“Kindred”: The inherent comedy of a failed relationship

Culture Theatre

The Belfry Theatre’s new comedy is a hit 

"Kindred" promo image. Photo sourced from belfry.bc.ca.
Photo sourced from belfry.bc.ca.

When a relationship ends, what comes next? How does someone rebuild their new life, and how do you do that when your ex-partner moves on? The Belfry Theatre’s new comedy Kindred, directed by Lauren Taylor, is about two couples going through a divorce, and how each member reacts to the fallout of their relationships. 

To put it very simply, divorce can be complicated. Even in the best case scenario, it can be awkward to navigate, especially with kids. 

Being a story of divorce, Kindred manages to balance itself as a romantic comedy while also portraying the rougher parts of a divorce quite well. It doesn’t shy away from the fact that both couples had unhealthy relationships that ultimately didn’t work. There’s definitely a bad person in each relationship, but the story manages to frame the divorce as the product of a mismatch of personalities and tackles the fallout of being in such a relationship. 

Kindred is one of those shows that builds up to one pivotal scene where it all clicks on what the story is. That isn’t to say that the lead up wasn’t entertaining or engaging, but that one scene reframes the journey in a new light. Without spoiling anything, the scene in question is a long conversation between two characters navigating a first date. It bounces back and forth between awkward, sweet, funny, and serious and navigates the tone of each moment very well. It feels earned, and I never felt any whiplash from the tone changes. Nothing went by too quickly and the more serious moments were given enough space to sink in for both the characters and the audience. 

I would say that the scene in question will be what makes or breaks the show for some people. The build up to that scene was necessary for it to work well, and definitely was what cemented the show as a romantic comedy. While I can see some people not getting into the show initially, or feeling that the pacing drags in places, I still enjoyed the ride up to this big scene. And afterwards there was a tone shift that was considerably lighter than the beginning.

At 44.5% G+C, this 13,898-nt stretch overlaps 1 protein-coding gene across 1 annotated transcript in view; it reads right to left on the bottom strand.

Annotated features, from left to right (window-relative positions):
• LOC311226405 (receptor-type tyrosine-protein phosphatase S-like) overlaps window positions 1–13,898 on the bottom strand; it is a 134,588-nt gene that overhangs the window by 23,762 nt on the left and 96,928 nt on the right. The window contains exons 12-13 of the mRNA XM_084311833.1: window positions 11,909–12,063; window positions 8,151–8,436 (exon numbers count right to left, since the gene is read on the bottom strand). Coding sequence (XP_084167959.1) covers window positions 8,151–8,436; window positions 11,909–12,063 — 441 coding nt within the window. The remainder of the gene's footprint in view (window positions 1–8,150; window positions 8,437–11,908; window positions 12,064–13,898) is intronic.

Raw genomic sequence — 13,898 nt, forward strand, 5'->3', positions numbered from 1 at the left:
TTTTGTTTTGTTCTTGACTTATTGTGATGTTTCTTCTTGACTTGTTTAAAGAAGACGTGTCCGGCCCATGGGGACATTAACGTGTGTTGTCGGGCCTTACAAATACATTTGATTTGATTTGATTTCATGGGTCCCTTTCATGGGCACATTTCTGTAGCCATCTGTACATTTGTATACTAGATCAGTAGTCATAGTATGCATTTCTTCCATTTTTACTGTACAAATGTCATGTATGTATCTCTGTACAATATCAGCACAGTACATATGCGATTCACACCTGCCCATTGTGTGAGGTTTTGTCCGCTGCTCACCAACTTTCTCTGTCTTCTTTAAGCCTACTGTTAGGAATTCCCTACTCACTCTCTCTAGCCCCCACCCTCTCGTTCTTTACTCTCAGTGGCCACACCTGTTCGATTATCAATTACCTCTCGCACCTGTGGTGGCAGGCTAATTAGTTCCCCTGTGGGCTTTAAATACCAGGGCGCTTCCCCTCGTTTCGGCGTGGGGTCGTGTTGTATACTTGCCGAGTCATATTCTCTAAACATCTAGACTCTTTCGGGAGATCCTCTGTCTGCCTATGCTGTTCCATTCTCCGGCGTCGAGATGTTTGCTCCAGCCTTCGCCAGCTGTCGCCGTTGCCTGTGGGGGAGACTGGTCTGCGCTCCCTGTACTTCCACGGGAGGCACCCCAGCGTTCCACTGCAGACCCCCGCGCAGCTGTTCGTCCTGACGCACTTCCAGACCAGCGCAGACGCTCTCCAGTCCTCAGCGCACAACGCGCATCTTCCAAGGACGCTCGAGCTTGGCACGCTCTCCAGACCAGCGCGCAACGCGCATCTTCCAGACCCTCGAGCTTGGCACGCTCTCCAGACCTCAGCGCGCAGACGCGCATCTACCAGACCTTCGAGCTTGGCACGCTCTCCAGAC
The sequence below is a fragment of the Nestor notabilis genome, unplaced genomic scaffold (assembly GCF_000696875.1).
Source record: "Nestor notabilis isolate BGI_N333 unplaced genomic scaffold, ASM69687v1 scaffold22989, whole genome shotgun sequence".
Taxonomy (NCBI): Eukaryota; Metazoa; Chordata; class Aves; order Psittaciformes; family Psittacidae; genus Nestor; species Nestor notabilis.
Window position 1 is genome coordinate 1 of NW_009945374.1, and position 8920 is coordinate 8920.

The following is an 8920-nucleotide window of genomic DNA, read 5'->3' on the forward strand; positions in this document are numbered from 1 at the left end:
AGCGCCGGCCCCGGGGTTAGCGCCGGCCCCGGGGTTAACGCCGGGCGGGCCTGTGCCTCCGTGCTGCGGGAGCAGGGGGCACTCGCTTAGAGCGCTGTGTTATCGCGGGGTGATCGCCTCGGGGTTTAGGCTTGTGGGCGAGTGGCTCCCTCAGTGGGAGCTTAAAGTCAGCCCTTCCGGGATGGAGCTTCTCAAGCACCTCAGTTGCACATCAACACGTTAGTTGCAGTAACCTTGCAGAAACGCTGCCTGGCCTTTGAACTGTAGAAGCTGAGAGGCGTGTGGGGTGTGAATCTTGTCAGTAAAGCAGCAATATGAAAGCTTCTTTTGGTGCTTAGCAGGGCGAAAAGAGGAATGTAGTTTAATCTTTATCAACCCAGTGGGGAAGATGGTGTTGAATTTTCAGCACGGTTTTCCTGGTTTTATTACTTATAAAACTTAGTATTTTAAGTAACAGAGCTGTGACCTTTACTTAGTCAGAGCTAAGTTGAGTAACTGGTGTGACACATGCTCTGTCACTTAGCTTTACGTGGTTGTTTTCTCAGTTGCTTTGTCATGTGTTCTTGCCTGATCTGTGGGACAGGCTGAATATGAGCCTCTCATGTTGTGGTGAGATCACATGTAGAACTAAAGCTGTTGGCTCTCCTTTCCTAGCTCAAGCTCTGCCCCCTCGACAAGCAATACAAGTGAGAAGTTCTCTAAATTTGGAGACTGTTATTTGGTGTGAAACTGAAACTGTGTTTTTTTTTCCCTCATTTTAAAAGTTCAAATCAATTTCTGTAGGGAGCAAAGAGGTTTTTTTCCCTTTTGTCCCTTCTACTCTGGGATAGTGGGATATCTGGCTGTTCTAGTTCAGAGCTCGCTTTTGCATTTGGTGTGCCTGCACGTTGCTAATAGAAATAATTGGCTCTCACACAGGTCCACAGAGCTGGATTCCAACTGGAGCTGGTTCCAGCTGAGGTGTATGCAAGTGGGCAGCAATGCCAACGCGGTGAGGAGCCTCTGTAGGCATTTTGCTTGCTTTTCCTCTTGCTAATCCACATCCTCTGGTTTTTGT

It’s hard to pick a favorite actor in the cast, as they all bring a force of personality to their characters. Even the quieter ones like Soleil and Troy, played by Medina Hanh and Andrew McNee respectively. Stephen Lobo as Mo and Celine Stubel as Elise manage to navigate between their characters’ terrible behaviour while having a compelling charisma that makes you watch what they do next. Soleil and Troy are both physically tired but are able to match their spouses blow for blow. 

Given that it’s a small cast of four, the focus is tight enough for the character dynamics to really shine when everyone is given a chance to bounce off of each other. It’s always fascinating to watch a scene and see how the power dynamic shifts between the characters from start to finish. Not one scene ends where it begins and each builds off the other.

The way Kindred handled the children was also well done. With no actors for the children, their presence is conveyed with them always off stage, or the actors talking to air with a few choice sound effects playing in the background. Since the focus is on the parents’ relationships, it works, and their presence is still felt in the story.

Overall, it’s a small story about four people with a tight focus on their relationships with each other and how those change and how they adapt. If a short romantic comedy sounds like something you want to check out, you can’t go wrong with Kindred.

Kindred runs from May 17June 12 for in-person shows, with live streaming options running May 31June 5. Tickets can be purchased at the Belfry Theatre’s website.